Albendazole :: pharmacology
Fatty acids oxidation and alternative energy sources detected in Taenia crassiceps cysticerci after host treatment with antihelminthic drugs.
Carolina Miguel Fraga, Tatiane Luiza Costa, José Clecildo Barreto Bezerra, Ruy de Souza Lino Junior, Marina Clare Vinaud
Instituto de Patologia Tropical e Saúde Pública, Universidade Federal de Goiás, Setor Universitário, Goiânia, Goiás CEP 74650-050, Brazil.
Human cysticercosis caused by Taenia crassiceps is rare however it is considered of zoonotic risk. The treatment of the infected patients was successful when using albendazole or praziquantel. The active forms of albendazole inhibit the glucose uptake and the active forms of praziquantel alter glycogen levels and nutrients absorption. The aim of this study was to analyze the production of organic acids that indicate the oxidation of fatty acids and the use of alternative energy sources from T. crassiceps cysticerci removed from the peritoneal cavity of mice treated with low dosages of albendazole (5.75 and 11.5mg/kg) or praziquantel (3.83 and 7.67 mg/kg). The beta-hydroxibutyrate production was higher by the larval stage cysticerci in all treated groups and the propionate production was higher in final stage cysticerci treated with 11.5mg/kg of albendazole when compared to the control group. The larval stages of cysticerci from the groups treated with 5.75 mg/kg of albendazole and 3.83 mg/kg of praziquantel produced more urea than the initial and final stages which indicate amino acids breakdown. We conclude that it was possible to detect the fatty acid oxidation and amino acids breakdown which indicate the use of alternative energy production sources as the used dosages only cause a partial blockage of the glucose uptake and leads to metabolic alterations in the cysticerci. The metabolic behavior observed after host treatment was different from former descriptions of the in vitro one which indicates great host-parasite interaction.
Most cited papers:
L A Gil-Grande, F Rodriguez-Caabeiro, J G Prieto, J J Sánchez-Ruano, C Brasa, L Aguilar, F García-Hoz, N Casado, R Bárcena, A I Alvarez
Department of Gastroenterology, Hospital Ramón y Cajal, Madrid, Spain.
The efficacy of albendazole in hydatid disease is still unclear, because there has been no study that assessed the status of the parasite after treatment. The significance of albendazole-induced echographic changes in the cyst therefore cannot be judged. We did a prospective, controlled, randomised, open study of albendazole in patients with liver hydatid disease, and assessed parasite viability after treatment. 18 patients received no albendazole treatment (controls), 18 received albendazole (10 mg/kg daily) for 1 month (group A), and 19 received the drug for about 3 months (group B). Echography was done before and during treatment; all patients underwent surgery on completion. Parasite (protoscolex viability and development of cysts in mice) and ultrastructure studies were done for all cysts removed. 8 (50%) of cysts in the control group, 13 (72%) in group A, and 16 (94%) in group B were non-viable (p = 0.015). Protoscolex and cyst viability were significantly (p = 0.039 and p = 0.018, respectively) lower in treated patients than in controls. Treatment was also significantly associated with total cyst membrane disintegration. 68% of cysts treated for 3 months showed echographic changes, and only 1 of 20 cysts showing echographic changes during treatment was judged viable. The efficacy of albendazole at a dose of 10 mg/kg daily for 3 months suggests that it is a suitable alternative to surgery in uncomplicated hydatid liver disease, as initial treatment.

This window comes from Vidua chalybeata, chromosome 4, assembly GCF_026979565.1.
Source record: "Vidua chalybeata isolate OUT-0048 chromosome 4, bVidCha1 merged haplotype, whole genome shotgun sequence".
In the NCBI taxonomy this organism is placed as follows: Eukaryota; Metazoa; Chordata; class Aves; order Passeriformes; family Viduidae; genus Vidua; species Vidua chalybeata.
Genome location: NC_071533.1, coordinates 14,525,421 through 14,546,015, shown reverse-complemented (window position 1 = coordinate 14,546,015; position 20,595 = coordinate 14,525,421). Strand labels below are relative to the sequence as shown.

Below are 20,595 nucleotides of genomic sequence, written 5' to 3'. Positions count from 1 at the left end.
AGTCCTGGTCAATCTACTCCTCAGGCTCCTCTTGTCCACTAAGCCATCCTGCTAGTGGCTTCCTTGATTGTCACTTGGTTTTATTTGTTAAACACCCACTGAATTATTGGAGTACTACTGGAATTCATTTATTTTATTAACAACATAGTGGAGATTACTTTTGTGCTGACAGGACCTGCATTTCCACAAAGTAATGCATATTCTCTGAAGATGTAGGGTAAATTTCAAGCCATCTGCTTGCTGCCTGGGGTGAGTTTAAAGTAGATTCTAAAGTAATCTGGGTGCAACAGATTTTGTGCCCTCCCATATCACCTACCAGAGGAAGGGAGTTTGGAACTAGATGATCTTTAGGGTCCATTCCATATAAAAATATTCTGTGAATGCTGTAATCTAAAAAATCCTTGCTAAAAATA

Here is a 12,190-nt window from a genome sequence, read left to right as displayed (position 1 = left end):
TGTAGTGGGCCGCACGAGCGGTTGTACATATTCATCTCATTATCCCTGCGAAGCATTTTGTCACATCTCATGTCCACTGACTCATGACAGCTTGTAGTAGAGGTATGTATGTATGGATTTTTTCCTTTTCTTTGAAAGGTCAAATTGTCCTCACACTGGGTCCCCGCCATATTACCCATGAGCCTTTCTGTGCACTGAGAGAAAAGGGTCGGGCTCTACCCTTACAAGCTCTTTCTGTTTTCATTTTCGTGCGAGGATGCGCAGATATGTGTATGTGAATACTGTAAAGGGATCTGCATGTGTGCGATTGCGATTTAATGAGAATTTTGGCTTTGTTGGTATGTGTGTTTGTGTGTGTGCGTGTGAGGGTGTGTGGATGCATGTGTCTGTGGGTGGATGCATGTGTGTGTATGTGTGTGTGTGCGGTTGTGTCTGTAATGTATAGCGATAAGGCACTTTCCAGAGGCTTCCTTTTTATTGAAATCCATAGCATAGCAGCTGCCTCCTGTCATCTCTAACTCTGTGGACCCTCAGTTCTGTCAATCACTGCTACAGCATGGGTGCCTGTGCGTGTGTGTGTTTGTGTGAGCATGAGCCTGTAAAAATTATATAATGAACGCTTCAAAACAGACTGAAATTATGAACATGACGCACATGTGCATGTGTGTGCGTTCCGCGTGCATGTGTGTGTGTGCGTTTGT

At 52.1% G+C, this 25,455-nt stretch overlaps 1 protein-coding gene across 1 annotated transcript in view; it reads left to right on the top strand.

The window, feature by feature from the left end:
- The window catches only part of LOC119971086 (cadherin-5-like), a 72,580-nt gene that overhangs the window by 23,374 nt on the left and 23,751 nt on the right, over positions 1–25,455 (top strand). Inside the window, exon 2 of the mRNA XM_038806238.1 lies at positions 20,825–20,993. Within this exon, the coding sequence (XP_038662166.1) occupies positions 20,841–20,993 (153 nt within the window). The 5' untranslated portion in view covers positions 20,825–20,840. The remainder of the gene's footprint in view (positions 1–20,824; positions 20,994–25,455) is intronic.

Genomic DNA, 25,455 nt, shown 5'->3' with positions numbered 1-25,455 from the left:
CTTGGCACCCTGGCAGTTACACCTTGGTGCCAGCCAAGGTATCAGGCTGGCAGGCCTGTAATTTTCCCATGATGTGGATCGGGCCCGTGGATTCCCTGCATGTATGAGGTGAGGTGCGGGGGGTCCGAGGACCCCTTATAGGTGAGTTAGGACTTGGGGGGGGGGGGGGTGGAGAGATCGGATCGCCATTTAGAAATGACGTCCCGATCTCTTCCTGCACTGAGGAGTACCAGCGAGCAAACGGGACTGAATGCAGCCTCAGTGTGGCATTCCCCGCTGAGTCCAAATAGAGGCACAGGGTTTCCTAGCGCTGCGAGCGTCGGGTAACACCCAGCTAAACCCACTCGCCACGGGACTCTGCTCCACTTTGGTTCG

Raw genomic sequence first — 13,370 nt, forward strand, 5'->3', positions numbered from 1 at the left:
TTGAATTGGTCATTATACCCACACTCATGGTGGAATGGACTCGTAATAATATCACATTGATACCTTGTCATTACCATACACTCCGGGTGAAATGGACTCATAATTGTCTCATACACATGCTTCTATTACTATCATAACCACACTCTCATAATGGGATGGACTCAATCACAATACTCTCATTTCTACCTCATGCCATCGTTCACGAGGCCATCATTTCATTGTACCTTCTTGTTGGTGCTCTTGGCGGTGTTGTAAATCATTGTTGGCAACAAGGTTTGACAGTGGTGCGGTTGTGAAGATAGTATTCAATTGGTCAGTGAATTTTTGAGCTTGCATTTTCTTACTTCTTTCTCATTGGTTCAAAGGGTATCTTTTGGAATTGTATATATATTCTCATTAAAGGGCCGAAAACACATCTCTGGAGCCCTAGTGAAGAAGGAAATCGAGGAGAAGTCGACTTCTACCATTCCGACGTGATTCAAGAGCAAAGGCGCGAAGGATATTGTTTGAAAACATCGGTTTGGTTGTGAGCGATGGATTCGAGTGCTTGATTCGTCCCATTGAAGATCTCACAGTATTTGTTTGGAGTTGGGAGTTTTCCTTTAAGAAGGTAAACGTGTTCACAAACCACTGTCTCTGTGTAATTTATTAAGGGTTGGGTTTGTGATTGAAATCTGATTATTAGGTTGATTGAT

Lymphatic Filariasis Support Centre, Liverpool School of Tropical Medicine, Pembroke Place, Liverpool L3 5QA, UK. firstname.lastname@example.org
Department of Microbiology and Immunology, Medical College of Pennsylvania, Philadelphia 19129.
In vitro growth of the protozoan parasite Giardia lamblia was highly sensitive to certain anthelmintic benzimidazoles. Albendazole and mebendazole were 30- to 50-fold more active than metronidazole and 4- to 40-fold more active than quinacrine. Thiabendazole, a noncarbamate benzimidazole, was less active. Since lack of intestinal absorption makes mebendazole an attractive new antigiardial agent, its in vitro activity was further characterized. At low concentrations (0.05 micrograms/ml) mebendazole had a static effect on G. lamblia growth; however, lethal activity was observed at a concentration fivefold lower (0.3 micrograms/ml) than necessary for the cidal agent metronidazole. Two observations are consistent with a microtubule target for mebendazole. First, attachment of cells to the culture tube, mediated by the ventral disk and flagella, was rapidly disrupted by mebendazole treatment. Second, the characteristic cell structure was grossly distorted by treatment. No mebendazole-resistant G. lamblia were detected in a population of 10(8) cells.